Two weeks after gene delivery, rats were anesthetized and the left and right carotid artery were removed and embedded in paraffin. Each artery was divided into 3 segments that were separately embedded in paraffin. Cross-sectional rings (4 μm) were cut from each segment and stained with hematoxylin and eosin. The slides were photographed with a microscope at a magnification of ×100. The lumen, neointima, media areas were measured by use of the NIH Image 1.60 software package.
Group data are expressed as mean±SEM. Data were compared between experimental groups by 1-way ANOVA. Differences between kallikrein and control groups were further evaluated by Fisher’s protected least-squares differences. Differences were considered significant at a value of P<0.05.
Inhibition of Growth of Primary Cultured VSMCs by Adenovirus-Mediated Human Kallikrein Gene Transfer
Expression of recombinant human tissue kallikrein in primary cultured VSMCs was measured from 1 to 6 days after infection with Ad.CMV-cHK. Recombinant human tissue kallikrein achieved the highest level, 310±39 ng/mL (n=3), at 2 days after gene transfer and decreased to 135±8 ng/mL (n=3) at 6 days after gene delivery (Figure 1A⇓). Human tissue kallikrein was not detected in the culture media of VSMCs after infection with Ad.CMV-LacZ (data not shown). Expression of the human tissue kallikrein transgene in VSMCs caused a significant inhibition in cell proliferation as measured by [3H] thymidine incorporation into DNA at 4 days after gene transfer (Figure 1B⇓). The growth rate of VSMCs transfected with Ad.CMV-cHK (2568±198 cpm per well) was reduced to 59% of that of control cells with or without transfection with Ad.CMV-LacZ (4745±329 or 4343±120 cpm per well, respectively, n=4, P<0.01).
Differential Expression of Vascular Tissue Kallikrein-Kinin System Components After Balloon Angioplasty
The expression of endogenous tissue kallikrein-kinin system components in rat blood vessels was analyzed with RT-PCR followed by Southern blot analysis using 3 gene-specific oligonucleotides for each transcript (Table 1⇑). Figure 2⇓ shows the transcripts of endogenous tissue kallikrein, B2 receptors, and kininogens in rat carotid artery (Figure 2A⇓) and abdominal aorta (Figure 2B⇓) after balloon angioplasty. At 1 and 2 weeks after angioplasty by way of the common carotid artery, the relative level of rat tissue kallikrein mRNA was markedly reduced versus control sham-operated rats. No changes in high- or low-molecular-weight kininogens, T-kininogen, and bradykinin B2 receptor mRNA expression were observed in the injured carotid artery. Similar levels of β-actin were detected in both the sham-operated and angioplasty groups, which indicates that the RNA quality of these samples is internally consistent (Figure 2A⇓). A similar pattern in the differential expression of rat tissue kallikrein, B2 receptors, and kininogens was observed in rat abdominal aorta after balloon angioplasty through the femoral artery (Figure 2B⇓).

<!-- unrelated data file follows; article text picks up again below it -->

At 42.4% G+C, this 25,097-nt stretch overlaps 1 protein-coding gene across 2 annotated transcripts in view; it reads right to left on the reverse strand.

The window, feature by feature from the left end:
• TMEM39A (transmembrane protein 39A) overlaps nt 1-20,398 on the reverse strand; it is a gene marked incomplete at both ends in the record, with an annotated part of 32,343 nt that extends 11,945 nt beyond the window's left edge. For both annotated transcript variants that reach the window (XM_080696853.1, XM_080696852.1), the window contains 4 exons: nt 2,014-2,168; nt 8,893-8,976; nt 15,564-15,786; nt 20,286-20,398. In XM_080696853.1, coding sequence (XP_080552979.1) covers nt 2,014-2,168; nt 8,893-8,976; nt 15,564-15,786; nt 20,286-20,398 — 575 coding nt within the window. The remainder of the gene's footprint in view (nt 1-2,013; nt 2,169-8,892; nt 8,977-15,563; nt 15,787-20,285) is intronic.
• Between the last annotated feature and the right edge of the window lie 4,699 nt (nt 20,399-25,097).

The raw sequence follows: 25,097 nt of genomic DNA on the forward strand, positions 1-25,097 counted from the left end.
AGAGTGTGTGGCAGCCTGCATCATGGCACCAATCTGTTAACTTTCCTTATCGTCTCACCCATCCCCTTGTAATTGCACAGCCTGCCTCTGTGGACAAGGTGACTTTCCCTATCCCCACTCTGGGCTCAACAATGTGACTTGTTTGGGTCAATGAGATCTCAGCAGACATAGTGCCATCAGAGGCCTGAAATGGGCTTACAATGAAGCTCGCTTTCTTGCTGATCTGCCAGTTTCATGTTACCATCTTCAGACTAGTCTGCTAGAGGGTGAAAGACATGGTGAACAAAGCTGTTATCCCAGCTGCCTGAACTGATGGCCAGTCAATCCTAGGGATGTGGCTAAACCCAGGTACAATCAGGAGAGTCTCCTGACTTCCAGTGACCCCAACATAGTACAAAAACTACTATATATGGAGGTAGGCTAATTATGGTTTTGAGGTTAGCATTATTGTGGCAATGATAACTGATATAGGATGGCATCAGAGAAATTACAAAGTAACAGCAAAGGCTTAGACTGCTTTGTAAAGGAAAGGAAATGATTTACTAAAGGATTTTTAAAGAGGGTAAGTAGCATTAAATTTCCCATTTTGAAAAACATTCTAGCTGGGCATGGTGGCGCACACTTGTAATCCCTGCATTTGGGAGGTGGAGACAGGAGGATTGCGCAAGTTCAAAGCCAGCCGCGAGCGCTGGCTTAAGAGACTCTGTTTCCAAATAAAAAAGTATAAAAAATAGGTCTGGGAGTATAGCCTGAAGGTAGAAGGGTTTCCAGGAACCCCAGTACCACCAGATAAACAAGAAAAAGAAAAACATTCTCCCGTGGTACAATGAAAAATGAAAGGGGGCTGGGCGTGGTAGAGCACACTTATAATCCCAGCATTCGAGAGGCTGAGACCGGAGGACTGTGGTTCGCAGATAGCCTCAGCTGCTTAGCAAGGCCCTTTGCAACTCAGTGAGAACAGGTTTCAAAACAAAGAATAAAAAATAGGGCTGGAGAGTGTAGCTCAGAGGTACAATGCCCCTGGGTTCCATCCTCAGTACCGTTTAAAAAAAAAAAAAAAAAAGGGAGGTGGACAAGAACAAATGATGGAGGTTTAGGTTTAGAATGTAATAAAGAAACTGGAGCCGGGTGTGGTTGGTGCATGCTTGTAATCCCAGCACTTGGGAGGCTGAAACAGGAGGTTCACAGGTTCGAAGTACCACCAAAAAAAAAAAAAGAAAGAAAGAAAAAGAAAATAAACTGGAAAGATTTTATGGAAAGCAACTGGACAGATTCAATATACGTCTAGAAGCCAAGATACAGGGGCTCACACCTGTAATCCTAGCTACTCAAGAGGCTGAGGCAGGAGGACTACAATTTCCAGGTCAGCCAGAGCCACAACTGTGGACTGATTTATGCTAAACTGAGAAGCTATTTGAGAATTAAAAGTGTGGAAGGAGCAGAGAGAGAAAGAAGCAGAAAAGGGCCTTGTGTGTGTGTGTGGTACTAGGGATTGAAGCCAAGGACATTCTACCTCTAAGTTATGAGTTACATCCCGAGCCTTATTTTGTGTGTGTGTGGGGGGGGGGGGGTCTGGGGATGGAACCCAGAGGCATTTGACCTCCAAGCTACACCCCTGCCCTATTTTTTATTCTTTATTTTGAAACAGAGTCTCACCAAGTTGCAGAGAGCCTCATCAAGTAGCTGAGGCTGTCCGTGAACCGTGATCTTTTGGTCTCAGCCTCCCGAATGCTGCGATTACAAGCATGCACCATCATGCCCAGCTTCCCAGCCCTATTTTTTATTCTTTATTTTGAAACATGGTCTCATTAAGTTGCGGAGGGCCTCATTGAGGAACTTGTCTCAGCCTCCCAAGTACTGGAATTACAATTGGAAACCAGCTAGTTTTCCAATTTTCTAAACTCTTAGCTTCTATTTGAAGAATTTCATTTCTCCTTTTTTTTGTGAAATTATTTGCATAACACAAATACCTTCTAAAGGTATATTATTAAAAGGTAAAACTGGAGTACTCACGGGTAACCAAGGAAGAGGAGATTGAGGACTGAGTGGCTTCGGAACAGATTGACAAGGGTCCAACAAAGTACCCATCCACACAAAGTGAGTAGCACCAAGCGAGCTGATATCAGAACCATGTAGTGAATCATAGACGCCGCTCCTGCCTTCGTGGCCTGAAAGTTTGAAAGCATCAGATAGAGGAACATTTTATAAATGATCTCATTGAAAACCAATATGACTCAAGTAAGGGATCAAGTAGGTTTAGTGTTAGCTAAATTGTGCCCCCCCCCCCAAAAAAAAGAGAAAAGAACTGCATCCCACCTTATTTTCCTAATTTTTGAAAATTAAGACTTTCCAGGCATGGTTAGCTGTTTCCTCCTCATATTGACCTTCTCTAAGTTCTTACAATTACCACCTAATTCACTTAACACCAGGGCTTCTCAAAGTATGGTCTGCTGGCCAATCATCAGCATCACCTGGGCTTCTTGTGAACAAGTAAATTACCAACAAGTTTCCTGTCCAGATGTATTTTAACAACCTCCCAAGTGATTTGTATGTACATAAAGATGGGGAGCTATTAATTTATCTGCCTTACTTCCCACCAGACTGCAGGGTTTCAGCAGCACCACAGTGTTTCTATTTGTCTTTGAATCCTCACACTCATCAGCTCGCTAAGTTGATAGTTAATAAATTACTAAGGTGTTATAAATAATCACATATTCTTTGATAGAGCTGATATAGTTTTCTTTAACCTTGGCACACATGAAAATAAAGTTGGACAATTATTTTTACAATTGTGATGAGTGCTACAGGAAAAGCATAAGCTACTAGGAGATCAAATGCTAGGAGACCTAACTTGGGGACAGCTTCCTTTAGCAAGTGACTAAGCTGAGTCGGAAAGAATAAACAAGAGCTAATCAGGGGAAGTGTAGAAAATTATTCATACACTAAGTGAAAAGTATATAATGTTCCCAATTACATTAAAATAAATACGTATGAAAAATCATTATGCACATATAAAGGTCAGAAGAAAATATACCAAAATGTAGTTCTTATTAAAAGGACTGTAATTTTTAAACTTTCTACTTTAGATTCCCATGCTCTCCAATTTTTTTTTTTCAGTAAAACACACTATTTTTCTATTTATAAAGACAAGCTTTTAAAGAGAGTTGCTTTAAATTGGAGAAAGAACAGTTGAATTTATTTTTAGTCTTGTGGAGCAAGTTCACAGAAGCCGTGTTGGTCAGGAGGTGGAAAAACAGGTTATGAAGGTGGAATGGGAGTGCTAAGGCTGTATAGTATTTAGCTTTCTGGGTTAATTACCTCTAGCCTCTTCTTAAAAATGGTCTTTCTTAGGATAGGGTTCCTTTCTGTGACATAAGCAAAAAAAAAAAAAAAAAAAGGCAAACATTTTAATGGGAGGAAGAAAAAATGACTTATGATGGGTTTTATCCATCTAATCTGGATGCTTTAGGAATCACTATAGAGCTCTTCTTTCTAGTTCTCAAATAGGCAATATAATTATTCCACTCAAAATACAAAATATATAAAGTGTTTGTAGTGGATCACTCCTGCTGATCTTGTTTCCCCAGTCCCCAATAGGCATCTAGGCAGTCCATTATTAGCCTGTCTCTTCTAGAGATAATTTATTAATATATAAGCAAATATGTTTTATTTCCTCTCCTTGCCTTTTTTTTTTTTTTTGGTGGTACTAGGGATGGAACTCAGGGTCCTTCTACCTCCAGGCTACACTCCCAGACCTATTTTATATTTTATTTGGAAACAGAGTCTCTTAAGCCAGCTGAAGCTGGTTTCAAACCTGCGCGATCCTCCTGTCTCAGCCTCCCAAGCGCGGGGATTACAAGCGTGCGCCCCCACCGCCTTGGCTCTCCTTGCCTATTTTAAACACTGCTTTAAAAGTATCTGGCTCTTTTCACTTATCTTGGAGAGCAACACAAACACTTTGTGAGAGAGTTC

Kallikrein Activities at the Injured Site After Gene Delivery
The kallikrein activity in rat aorta after balloon angioplasty was significantly reduced versus that of sham-operated rats (218.05±18.87 versus 372.46±39.41 ng kinin released per milligram protein per 30 minutes, mean±SEM, n=8, P<0.01, Figure 3⇓). Decreased kininogenase activity is consistent with reduction of endogenous rat tissue kallikrein mRNA at the injured vessels (Figure 2⇑). Rats that received adenovirus-mediated kallikrein gene delivery had a 3-fold greater increase in kinin-releasing activity in aorta after balloon angioplasty than control rats that received Ad.CMV-LacZ (717.00±83.98 versus 249.64±31.01 ng kinin released per milligram protein per 30 minutes, mean±SEM, n=5, P<0.01) (Figure 3⇓).
Expression of Human Tissue Kallikrein mRNA in Balloon-Injured Rat Artery After Gene Delivery
At 4 days after local administration of Ad.CMV-cHK into the balloon-injured left common carotid artery, human tissue kallikrein mRNA was detected only in the injured left carotid artery but not in the control right carotid artery, aorta, heart, liver, or kidney (Figure 4A⇓). At 4 days after systemic delivery of Ad.CMV-cHK by way of the tail vein, human tissue kallikrein mRNA was detected in the aorta, and in the liver, kidney, and heart (Figure 4B⇓). Human tissue kallikrein mRNA was not detected in rats receiving Ad.CMV-LacZ (Figure 4⇓). Similar levels of β-actin were detected in both experimental and control groups, which indicates the integrity of RNA in these samples (Figure 4⇓).